Thousands of years ago, in what is now Mexico, Guatemala, and Belize, an ancient culture developed, creating intricate cities, temples, and pyramids. This culture would later be recognized as the ancient Maya civilization. Throughout. the years, numerous studies, archaeological excavations, and surveys have revealed that the ancient Maya developed to such a degree that they became one of the most advanced civilizations to ever come into existence in America.
Personally, I am perplexed by the Maya, not just because of their cultural influence, but because of the age of their civilization, but most importantly, technological development. I was lucky enough to visit Mexico, specifically the Yucatan Peninsula.
In fact, I grew up in the state of Quintana Roo, where I attended school and learned most of what I today know about the history of Mesoamerican civilizations.
That’s why whenever I read something about the Maya culture, all my senses light up, and I submerge myself into the subject.
Now, a new study has confirmed and reaffirmed the technological development of the ancient Maya. Specifically, the discovery is related to Tikal’s ancient city, one of the most prominent Maya cities ever created.
Archaeological surveys of Tikal have shown that the ancient Maya built intricately sophisticated water filters using natural materials imported across the empire.
Researchers from the University of Cincinnati discovered evidence of filtration systems in the Corriental Reservoir, an important source of drinking water for the ancient Maya in Tikal, in what is now northern Guatemala.
A multidisciplinary team of anthropologists, geographers, and biologists identified crystalline quartz and imported zeolite, materials that were imported from vast distances.
Quartz found in coarse sand and zeolite, a crystalline compound consisting of silicon and aluminum, creates a natural molecular sieve.
Such was the level of advancement of the ancient Maya that both these minerals are used in modern water filtration.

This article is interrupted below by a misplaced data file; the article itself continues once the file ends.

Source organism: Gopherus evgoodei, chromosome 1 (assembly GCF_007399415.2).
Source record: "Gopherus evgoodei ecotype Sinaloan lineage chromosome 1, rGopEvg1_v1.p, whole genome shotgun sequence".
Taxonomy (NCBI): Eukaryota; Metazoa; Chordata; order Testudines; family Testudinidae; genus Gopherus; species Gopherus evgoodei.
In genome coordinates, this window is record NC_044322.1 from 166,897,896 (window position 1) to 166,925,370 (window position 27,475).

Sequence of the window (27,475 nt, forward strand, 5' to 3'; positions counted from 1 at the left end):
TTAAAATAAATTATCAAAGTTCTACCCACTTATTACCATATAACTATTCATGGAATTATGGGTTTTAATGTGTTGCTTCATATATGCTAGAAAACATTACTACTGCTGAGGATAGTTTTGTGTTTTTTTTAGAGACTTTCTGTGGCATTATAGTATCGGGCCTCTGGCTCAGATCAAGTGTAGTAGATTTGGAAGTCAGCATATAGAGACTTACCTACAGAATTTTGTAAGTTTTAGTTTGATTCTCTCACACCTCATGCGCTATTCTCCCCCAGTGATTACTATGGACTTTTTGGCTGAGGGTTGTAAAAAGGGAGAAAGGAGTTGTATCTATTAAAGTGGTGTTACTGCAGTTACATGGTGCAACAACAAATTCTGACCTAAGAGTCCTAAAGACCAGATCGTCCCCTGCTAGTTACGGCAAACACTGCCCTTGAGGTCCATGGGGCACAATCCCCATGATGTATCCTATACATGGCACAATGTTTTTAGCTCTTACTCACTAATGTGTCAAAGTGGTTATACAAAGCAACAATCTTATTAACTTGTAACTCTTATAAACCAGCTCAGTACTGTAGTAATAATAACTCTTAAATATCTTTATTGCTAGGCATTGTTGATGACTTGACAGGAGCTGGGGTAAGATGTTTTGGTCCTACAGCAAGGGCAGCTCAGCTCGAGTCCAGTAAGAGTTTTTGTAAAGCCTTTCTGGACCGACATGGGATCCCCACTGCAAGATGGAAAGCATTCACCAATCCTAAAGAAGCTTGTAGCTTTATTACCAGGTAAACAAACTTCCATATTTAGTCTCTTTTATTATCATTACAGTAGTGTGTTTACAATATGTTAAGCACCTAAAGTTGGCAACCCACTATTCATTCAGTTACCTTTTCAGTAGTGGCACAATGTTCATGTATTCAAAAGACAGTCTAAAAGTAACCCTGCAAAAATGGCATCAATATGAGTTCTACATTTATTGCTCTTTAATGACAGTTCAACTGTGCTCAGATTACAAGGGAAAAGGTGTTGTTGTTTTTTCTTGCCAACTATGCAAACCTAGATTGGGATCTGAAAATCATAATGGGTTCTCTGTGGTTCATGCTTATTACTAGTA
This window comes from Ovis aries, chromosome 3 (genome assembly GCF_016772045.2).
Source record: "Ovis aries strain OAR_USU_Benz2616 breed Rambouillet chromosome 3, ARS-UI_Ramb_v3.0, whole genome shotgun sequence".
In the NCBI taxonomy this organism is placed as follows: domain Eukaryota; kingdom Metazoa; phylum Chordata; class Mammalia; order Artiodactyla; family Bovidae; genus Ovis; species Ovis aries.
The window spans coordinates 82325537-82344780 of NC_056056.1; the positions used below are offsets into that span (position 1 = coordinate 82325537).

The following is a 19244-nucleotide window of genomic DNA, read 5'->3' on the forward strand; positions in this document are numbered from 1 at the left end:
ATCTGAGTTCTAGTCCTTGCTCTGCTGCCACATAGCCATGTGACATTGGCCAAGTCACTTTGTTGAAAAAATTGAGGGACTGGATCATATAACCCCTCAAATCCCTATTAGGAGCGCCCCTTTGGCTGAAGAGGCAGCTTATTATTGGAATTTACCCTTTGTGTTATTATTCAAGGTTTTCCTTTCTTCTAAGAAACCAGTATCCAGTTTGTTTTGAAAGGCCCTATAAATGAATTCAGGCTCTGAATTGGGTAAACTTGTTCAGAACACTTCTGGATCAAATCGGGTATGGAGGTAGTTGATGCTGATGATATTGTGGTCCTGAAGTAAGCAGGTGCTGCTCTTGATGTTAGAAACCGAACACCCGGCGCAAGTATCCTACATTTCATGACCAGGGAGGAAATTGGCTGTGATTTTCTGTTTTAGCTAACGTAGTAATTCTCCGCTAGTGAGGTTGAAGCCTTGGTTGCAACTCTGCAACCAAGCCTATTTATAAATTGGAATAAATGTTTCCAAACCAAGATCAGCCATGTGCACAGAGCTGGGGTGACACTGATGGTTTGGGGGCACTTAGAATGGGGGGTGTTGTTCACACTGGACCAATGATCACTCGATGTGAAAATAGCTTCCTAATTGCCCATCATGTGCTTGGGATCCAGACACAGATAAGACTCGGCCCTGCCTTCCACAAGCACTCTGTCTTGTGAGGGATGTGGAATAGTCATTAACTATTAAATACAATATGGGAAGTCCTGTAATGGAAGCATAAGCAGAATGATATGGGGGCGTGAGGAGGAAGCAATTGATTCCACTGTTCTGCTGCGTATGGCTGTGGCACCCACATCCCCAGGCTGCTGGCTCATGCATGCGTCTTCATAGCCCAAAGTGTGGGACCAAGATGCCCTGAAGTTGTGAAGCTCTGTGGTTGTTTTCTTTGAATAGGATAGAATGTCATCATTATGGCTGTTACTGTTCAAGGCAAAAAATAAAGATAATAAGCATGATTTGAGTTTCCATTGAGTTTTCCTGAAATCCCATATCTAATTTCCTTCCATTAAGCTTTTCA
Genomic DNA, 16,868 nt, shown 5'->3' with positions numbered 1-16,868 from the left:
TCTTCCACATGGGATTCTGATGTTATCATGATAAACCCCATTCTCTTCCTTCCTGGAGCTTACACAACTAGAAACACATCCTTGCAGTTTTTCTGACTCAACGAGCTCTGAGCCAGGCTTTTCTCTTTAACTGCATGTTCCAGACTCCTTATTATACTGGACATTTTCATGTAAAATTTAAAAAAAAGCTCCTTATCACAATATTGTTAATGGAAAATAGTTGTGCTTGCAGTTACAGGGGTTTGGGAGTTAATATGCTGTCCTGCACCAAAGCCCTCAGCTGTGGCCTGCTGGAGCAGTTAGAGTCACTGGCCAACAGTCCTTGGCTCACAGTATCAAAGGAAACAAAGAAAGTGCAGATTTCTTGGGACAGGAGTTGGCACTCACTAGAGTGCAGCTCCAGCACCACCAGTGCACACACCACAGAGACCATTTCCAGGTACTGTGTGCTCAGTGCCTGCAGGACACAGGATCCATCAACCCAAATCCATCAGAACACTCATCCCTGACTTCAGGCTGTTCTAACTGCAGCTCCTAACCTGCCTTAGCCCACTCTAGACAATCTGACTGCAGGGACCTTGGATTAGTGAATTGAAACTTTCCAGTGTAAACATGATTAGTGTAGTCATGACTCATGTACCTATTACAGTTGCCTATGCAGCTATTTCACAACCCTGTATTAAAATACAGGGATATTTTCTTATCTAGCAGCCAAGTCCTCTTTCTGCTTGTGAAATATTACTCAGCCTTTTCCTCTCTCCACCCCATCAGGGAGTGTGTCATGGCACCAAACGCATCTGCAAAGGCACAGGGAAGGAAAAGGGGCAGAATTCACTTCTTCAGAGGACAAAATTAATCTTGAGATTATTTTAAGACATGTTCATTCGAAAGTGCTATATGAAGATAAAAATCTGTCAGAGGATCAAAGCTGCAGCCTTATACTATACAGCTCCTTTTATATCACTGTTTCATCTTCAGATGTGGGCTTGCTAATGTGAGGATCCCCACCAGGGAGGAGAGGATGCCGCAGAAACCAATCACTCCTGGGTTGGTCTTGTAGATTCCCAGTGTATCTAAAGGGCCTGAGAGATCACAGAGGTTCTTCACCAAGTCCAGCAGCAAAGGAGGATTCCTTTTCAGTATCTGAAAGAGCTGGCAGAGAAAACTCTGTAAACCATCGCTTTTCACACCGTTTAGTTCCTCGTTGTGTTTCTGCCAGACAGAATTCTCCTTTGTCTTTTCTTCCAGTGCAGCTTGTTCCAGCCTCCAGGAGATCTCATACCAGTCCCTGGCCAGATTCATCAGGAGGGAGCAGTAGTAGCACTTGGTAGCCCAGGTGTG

The filters would have removed harmful microbes, nitrogen-rich compounds, heavy metals like mercury and other toxins from the water that was drunk by the city people, explained Kenneth Barnett Tankersley, associate professor of anthropology and lead author of the study published in the journal Scientific Reports.
The most interesting thing is that such is the level of advancement of the filtration system that is still used today. In fact, the filtration system was created by the Maya around 2,00 years before similar systems were invented and used in Europe. This means that the ancient Maya effectively invented one of the oldest water treatment systems of its kind, anywhere in the world, researchers concluded.
For the ancient Maya–and many other civilizations in America–finding ways to collect and store clean water was vital. Tikal and other Mayan cities were built on porous limestone, making it difficult to obtain potable water for much of the year during seasonal droughts.
This proves, as explained by the researchers, that the ancient Maya were incredible innovators, forced perhaps to become such, due to the environment in which they lived.
Among many other innovations, the Maya invented writing and numeral systems. In fact, of all cultures in Mesoamerica, the Maya were perhaps the most literate.
Although debated, it is believed that it was the ancient Maya who first invented–introduced–the number zero to the world. The other theory suggests it was invented in ancient India. The Maya also introduced the world to calendars and oriented many of their monuments to the stars, which proves that in addition to being great innovators and engineers, they were astronomers. Find out more about the Maya in this article.
All sources and references are linked throughout the article. If something isn't right, please contact us.